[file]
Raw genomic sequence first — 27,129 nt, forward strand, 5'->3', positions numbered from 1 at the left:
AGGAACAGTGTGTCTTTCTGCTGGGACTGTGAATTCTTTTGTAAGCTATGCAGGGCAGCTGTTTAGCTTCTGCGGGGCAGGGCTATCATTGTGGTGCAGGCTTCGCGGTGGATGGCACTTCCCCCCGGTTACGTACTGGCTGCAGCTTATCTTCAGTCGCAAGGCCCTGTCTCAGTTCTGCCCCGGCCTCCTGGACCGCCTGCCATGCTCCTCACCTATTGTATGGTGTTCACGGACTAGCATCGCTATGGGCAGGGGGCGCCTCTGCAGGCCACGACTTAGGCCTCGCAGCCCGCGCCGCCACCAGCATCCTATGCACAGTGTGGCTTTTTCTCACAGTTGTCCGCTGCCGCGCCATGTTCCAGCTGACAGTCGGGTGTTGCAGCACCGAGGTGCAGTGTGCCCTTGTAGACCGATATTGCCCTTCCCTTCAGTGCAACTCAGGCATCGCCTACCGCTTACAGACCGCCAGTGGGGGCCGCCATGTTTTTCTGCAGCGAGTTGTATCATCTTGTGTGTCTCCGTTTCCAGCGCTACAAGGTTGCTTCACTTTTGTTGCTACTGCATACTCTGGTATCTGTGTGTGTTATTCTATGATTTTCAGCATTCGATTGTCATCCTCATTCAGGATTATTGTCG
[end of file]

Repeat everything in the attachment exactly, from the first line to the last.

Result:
Raw genomic sequence first — 27,129 nt, forward strand, 5'->3', positions numbered from 1 at the left:
AGGAACAGTGTGTCTTTCTGCTGGGACTGTGAATTCTTTTGTAAGCTATGCAGGGCAGCTGTTTAGCTTCTGCGGGGCAGGGCTATCATTGTGGTGCAGGCTTCGCGGTGGATGGCACTTCCCCCCGGTTACGTACTGGCTGCAGCTTATCTTCAGTCGCAAGGCCCTGTCTCAGTTCTGCCCCGGCCTCCTGGACCGCCTGCCATGCTCCTCACCTATTGTATGGTGTTCACGGACTAGCATCGCTATGGGCAGGGGGCGCCTCTGCAGGCCACGACTTAGGCCTCGCAGCCCGCGCCGCCACCAGCATCCTATGCACAGTGTGGCTTTTTCTCACAGTTGTCCGCTGCCGCGCCATGTTCCAGCTGACAGTCGGGTGTTGCAGCACCGAGGTGCAGTGTGCCCTTGTAGACCGATATTGCCCTTCCCTTCAGTGCAACTCAGGCATCGCCTACCGCTTACAGACCGCCAGTGGGGGCCGCCATGTTTTTCTGCAGCGAGTTGTATCATCTTGTGTGTCTCCGTTTCCAGCGCTACAAGGTTGCTTCACTTTTGTTGCTACTGCATACTCTGGTATCTGTGTGTGTTATTCTATGATTTTCAGCATTCGATTGTCATCCTCATTCAGGATTATTGTCG